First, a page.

Rivet, which had the same owner as the also-closed Slope Jeans (which has another location in Carroll Gardens), opened in the space in August 2011 and closed up shop about a month ago.

Photo via blokhill.com

Monday
Mar172014

McMahon's Public House Opens in O'Connor's Space on Fifth

One year and nine months since closing for a renovation, a completely rebuilt O'Connor's bar soft-opened yesterday (the official opening is today), with an entirely new look and a new name: McMahon's Public House.

Owners Mike and Jimmy McMahon, who purchased the classic dive bar (on 5th between Bergen and Dean) a few years ago from the descendants of original owner Dominic O'Connor, decided to rename the bar in honor of their late father, and if you thought that the new bar would bear any resemblance to its beloved predecessor, think again: it's more than tripled in size, is gleaming, has an extensive draft beer selection, and is anything but a dive.

The old bar hadn't had any major upgrades since first opening back in 1931, meaning that while it was a veritable time machine there were no draft lines and a crumbling infrastructure (a back wall collapsed in the earliest days of the renovation). "If it was still the way it was, the roof would have collapsed this winter because of all the snow," Mike told me. "We salvaged as much as we could, but honestly there wasn't much we could do. We tried to save the bar itself but it was worm-eaten."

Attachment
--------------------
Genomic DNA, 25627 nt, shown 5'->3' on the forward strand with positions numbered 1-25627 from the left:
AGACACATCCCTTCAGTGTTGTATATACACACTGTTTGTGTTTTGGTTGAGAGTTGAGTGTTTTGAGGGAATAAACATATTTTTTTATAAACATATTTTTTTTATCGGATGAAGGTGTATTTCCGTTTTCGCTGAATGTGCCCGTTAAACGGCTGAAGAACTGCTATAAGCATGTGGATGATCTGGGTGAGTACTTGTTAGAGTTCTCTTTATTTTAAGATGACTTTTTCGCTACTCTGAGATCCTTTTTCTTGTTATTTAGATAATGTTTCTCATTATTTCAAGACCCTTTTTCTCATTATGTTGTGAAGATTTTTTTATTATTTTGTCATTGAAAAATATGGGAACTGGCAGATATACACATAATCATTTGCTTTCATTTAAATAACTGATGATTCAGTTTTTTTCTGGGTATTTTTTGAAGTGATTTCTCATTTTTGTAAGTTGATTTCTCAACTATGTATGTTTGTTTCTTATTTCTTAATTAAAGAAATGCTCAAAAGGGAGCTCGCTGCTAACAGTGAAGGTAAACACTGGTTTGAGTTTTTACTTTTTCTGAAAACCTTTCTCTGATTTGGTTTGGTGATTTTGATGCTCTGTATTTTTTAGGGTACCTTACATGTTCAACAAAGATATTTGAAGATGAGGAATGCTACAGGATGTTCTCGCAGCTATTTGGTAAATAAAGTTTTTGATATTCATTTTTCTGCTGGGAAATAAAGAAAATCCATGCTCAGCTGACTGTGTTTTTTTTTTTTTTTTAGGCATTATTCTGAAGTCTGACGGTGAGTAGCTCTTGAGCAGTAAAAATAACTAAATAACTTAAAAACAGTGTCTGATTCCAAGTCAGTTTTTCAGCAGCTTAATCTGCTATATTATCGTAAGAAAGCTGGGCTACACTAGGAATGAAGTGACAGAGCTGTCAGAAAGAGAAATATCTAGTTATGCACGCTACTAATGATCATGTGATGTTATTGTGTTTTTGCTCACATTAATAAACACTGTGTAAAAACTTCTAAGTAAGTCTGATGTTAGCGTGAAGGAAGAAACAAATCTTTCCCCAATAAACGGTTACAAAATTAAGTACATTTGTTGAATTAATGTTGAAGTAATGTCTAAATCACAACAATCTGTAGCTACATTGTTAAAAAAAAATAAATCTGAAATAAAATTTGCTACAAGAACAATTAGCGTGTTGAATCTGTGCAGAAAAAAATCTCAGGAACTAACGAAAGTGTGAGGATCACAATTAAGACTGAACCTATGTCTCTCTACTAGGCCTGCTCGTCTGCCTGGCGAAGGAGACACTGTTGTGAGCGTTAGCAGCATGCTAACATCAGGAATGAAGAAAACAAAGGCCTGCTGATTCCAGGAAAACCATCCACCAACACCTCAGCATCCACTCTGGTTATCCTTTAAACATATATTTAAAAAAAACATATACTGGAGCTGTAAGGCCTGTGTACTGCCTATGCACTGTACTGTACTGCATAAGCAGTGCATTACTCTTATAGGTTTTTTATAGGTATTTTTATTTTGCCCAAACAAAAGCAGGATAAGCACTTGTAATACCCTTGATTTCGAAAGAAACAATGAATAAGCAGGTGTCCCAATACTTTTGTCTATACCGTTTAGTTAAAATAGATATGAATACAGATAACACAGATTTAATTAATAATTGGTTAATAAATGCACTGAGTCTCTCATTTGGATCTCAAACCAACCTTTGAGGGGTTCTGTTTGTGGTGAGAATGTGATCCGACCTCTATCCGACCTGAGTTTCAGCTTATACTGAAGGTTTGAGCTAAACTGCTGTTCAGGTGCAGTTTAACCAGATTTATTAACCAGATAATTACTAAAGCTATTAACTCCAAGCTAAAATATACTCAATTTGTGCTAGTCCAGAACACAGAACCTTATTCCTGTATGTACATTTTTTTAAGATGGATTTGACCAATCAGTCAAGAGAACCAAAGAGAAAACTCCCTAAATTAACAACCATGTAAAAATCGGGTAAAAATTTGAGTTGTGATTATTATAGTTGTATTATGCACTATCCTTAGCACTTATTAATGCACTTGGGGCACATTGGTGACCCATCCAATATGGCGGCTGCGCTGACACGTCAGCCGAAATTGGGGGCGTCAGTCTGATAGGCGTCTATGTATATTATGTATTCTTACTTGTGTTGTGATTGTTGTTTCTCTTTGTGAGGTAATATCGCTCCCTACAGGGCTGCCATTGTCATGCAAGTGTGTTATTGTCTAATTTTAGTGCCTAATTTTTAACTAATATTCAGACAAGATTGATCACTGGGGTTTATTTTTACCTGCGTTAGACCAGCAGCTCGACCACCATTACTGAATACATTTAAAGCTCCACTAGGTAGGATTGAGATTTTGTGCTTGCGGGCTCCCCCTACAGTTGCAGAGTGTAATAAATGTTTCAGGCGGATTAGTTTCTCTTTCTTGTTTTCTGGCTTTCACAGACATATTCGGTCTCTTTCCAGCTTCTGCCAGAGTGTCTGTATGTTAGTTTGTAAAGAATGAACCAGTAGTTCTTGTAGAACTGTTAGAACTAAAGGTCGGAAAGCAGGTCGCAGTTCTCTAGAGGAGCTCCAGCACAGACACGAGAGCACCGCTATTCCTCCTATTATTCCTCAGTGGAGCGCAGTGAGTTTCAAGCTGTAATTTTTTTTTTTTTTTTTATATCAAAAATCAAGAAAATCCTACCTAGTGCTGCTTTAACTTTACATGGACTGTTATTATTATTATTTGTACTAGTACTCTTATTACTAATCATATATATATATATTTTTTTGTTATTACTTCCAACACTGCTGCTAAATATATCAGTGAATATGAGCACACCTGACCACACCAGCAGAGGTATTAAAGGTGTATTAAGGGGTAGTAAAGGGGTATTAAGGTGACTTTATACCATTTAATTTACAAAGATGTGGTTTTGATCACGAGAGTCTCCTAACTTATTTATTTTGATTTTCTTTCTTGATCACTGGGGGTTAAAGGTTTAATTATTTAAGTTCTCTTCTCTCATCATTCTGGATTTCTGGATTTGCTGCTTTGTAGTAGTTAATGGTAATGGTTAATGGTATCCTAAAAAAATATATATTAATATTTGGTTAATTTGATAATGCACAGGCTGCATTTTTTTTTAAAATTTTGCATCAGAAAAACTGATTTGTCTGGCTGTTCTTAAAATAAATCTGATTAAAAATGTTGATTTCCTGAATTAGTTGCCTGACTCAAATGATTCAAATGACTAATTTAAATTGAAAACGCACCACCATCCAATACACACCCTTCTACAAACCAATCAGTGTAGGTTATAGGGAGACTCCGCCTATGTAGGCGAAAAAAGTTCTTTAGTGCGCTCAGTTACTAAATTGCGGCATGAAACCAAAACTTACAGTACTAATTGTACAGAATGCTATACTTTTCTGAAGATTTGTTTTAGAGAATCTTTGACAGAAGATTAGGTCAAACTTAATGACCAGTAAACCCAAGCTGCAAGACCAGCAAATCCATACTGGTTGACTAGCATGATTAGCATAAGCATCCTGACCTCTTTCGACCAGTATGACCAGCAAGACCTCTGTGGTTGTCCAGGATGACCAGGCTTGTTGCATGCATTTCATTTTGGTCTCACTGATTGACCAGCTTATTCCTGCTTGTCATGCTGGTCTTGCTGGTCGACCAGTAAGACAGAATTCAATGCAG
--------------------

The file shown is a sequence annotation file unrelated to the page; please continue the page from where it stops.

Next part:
A handful of decorative touches remain from O'Connor's, including a giant moose's head with a bra still hanging off of it, an old wall clock, and (miraculously) the old phone booth, which has been refurbished and installed in the downstairs room with a working pay phone. A small section of the rear brick wall was also left intact.

Once you make your peace with the fact that the O'Connor's we knew and loved is long-gone, you'll notice that the new bar is one of the biggest in the neighborhood, and is comfortable and nicely appointed. The front room lets in a ton of natural light and has ample seating, and a back dining room seats about 40. There's plenty of dark wood, high ceilings, and charcoal gray walls.

The back room

There's also a second floor, which will open up for private events and when the first floor is at capacity. It boasts a second full bar, ample seating, and a patio. It has a slightly more industrial feel, all black and metallic gray.

There are 12 beers on tap at the moment but Maher plans to install more, with a goal of having about 30 taps in total. Beers average $5-7, and there will also be a daily happy hour. They're planning on opening at 9 am every morning like in the old days, and the kitchen (with a full menu, including homemade corned beef and cabbage) will be up and running in about three weeks.

So raise a glass to O'Connor's; it'll only remain the way it was in our memories. But I think it's been replaced by a shiny new bar that's hard to find major fault with, one that certainly appears to be a very solid watering hole.

So here's one last look at the old bar room:

And the same view, today: